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Again, Youth is the most dangerous and critical of all seasons. A remembrance of its Creator is its only hope of safety; for, to say nothing of the numbers that die in youth, there are such blights and blasts, I assure you, young friends, which are ready to meet the tender plant of youth, as you will scarcely believe. You also live in a time in which these blasts are more abroad than formerly. Now, there is no security against these but putting your. selves under the protection of your Creator. Your parents and your ministers may teach and watch, but your real safety lies in abiding under the shadow of the Almighty. Surely, He only can deliver thee from the snare of the fowler, and from the noisome pestilence. He, and he only, can cover thee with his feathers, and under his wings mayest thou safely trust. It is his truth only can be thy shield and buckler.

To give another view: Life is a journey through a dangerous wilderness; and, in such a journey, it will not serve us to ask any one we may chance to meet, which is the right way? we need one fast friend to lead and protect us. If one of you were lost in a wood, and in danger of being starved or devoured, you would long for your parents' own hand, and hold it fast if it were there; disregarding what strangers should say passing by. Such an infallible friend and director you will find in your Creator. Oh, that you inay be enabled to remember this!

But, perhaps, you would be ready to say to me, “ If I am liable to be misled, yet I have never thought I was in danger of being devoured.” Ah! you little suspect how little yet you really know! and this will shew the necessity of your remembering in youth your Creator's word; for has he not expressly said, Be sober, be vigilant ; because your adversary the devil, as a roaring lion, walketh about seeking whom he may devour? Now, if you knew there was a lion in the street waiting to destroy you as soon as you went out of these doors, what care and what fear it would occasion! yet, at the worst, such a lion could only destroy your body; whereas the roaring lion, of which God warns you, is going about seeking to destroy both your body and your soul; and, if he can prevail with you to be forgetful of your Creator, he will effectually prevail.

On the other hand, however this roaring lion may go about, he shall neither destroy, nor even hurt, such as iruly remember their Creator.

Further, It is most honourable to God when our youth is dedicated to his service. When he has given us his best things, should we present him with the dregs and refuse of ours? To see young Samuel standing like a lily among thorns, saying, by every word and action, I am indeed but a child, but he will accept my feeble services; I am God's; I rejoice in being his to see a child thus separating himself from the ungodly children of this world, and shining as a bright star in a dark night—or to see one, like Timothy, learning from a child to know and honour those Scriptures which are able to make him wise unto salvation, through faith that is in Christ Jesus—what an honour to God are such infant witnesses as these! Verily, the highest grandeurs of this world are beggary when compared with this work.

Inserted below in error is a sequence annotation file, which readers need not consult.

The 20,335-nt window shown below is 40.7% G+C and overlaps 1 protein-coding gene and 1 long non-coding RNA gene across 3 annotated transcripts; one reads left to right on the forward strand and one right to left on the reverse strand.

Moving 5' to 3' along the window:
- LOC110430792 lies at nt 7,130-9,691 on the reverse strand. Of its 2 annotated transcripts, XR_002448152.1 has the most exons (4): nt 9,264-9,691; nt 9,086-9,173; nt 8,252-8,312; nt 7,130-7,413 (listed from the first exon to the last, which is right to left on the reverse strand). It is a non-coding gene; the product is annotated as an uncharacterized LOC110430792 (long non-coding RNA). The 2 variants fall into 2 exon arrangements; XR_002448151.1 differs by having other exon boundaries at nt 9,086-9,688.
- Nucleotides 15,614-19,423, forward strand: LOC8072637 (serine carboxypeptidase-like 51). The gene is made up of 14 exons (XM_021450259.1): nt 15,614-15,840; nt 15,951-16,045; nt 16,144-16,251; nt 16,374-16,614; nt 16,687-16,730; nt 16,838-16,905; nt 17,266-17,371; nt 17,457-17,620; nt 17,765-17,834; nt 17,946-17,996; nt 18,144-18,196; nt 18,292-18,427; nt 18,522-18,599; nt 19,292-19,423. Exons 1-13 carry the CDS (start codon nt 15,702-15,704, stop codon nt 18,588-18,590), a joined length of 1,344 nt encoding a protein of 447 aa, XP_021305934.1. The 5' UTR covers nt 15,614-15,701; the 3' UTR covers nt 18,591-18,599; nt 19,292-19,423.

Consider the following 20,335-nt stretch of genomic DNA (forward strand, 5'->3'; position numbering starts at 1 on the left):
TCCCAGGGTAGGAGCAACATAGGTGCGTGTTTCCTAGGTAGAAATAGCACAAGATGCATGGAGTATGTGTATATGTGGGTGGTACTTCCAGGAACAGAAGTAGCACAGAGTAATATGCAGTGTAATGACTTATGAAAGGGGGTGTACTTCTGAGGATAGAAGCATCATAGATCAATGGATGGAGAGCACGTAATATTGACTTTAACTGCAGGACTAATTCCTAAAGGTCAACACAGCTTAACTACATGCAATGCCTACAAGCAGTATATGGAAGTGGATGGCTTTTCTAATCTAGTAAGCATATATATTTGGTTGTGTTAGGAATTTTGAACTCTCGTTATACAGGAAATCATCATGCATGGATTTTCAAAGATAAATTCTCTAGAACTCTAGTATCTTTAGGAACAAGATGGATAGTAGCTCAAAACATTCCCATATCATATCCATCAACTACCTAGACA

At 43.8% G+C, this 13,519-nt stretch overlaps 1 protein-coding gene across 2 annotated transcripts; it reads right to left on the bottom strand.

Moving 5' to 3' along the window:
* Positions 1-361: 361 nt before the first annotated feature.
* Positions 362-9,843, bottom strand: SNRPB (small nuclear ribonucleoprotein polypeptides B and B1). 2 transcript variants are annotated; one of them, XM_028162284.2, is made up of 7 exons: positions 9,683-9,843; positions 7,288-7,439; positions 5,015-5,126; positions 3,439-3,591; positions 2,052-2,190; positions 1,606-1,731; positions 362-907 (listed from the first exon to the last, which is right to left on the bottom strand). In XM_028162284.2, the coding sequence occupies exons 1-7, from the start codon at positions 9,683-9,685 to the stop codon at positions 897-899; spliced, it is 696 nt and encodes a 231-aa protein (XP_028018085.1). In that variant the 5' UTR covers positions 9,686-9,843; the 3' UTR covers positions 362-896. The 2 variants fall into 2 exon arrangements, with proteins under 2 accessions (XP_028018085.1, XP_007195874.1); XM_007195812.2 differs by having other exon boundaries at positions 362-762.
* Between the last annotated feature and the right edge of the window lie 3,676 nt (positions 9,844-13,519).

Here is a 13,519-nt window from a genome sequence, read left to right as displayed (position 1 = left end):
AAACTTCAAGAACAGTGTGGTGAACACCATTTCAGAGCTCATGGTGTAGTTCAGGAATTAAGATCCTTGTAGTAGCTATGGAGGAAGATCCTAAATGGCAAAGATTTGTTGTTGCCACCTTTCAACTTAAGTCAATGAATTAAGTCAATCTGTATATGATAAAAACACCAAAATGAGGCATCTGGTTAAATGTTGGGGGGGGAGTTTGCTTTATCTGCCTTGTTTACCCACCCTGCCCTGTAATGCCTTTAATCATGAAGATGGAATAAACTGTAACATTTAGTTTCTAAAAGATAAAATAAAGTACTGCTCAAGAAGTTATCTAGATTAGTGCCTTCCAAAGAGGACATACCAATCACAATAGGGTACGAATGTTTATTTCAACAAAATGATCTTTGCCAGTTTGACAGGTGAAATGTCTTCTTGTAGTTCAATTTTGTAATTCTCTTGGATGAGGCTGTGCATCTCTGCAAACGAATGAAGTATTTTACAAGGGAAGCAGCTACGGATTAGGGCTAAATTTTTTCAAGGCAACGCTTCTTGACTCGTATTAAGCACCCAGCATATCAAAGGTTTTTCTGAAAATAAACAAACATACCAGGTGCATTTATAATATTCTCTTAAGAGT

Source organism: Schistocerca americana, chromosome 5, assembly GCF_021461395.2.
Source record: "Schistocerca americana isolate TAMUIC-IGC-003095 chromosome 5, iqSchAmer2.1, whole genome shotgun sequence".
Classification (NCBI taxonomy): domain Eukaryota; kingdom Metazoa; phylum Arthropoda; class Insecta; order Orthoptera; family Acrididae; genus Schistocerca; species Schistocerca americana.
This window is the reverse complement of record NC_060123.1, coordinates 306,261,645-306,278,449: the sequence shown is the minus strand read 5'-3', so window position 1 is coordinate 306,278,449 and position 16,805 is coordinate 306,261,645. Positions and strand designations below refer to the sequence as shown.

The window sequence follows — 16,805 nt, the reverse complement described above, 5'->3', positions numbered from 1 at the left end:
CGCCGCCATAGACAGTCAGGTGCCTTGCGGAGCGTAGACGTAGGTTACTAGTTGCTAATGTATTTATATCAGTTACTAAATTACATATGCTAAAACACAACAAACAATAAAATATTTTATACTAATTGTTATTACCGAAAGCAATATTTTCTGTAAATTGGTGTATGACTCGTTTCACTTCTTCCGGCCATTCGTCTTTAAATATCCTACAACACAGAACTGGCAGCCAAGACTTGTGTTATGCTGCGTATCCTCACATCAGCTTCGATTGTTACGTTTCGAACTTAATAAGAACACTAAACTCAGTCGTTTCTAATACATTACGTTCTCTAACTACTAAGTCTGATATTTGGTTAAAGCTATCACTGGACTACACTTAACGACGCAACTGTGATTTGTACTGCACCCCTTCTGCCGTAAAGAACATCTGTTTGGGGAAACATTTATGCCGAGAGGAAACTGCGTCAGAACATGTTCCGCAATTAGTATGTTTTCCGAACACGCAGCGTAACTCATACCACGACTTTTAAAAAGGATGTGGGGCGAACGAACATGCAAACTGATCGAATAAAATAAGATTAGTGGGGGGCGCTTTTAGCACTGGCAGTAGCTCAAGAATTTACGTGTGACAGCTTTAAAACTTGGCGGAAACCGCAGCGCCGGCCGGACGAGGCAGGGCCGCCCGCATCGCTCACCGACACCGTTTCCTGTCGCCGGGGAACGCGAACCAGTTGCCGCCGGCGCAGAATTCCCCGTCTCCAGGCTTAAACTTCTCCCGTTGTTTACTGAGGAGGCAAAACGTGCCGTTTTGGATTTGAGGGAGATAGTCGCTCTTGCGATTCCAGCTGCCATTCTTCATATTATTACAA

Once more. To remember your Creator in youth is most profitable to yourselves. There are but two masters, and you must serve one of them; and what a mercy not to be the slave of Satan in your best years! What a blessing to escape the mischiefs and dangers to which you are so liable, and to be early preserved from the snares, blights, and blasts, of the world, the flesh, and the devil!

Oh! I could tell sad stories of young people who have been drawn aside, and who have gone on from bad to worse. They have first done wrong in little things, then proceeded to greater, then lost their character, till at length, being tied and bound with the chain of evil habits, some have come to an untimely end : and what think you ruined all these? They forgot their God. While Solomon remembered his Creator, saying, Lord, I am but a little child; I know not how to go out or come in, give thy servant an understanding heart, how wise and prosperous was he in his childhood; but when he forgot his God, how foolish and disgraceful in his old age was even Solomon. On the contrary, I have known young persons who once, by their ill

purses, were in misery and the disgrace of their families; yet, upon turning to their God, they have become new creatures, new comforts, and new honours to their friends, as well as blessings to society.

And yet, great as the benefit of this may seem, it is but a small part of what might be said; for he that is joined to the Lord in one spirit, he is an heir of God, and a joint heir with Christ; nor hath it entered into the heart of man to conceive what God hath prepared for him.

Such a child may lose his parents; he may be turned ont into the world without a friend; he may look round and say, "I do not know whom to go to for a bit of bread :" yet, if this child can also say from the bottom of his heart, My Father, who art in heaven, Hallowed be thy name, Thy kingdom come, Thy will be done, O help me to suffer it patiently, and do it sincerely-he has a Father, and a Saviour too, that will say in return, “ Fear not, I will guide thee by my counsel, and afterwards receive thee to glory."

Now, iny young friends, if soine great man were to offer you his friendship, would you think you could accept of it too soon? Or, if one was to bring you a sum of money, or a large estate, would you desire them to be kept from you till some future time of life? But surely the friendship of your God is infinitely greater than these: Remember now, therefore, thy Creator in the days of thy youth.

But this will more clearly appear from what I proposed to consider,

3. Why this most important work should not be deferred: namely, because evil days come, and years draw nigh, in which thou shalt say, I have no pleasure in them,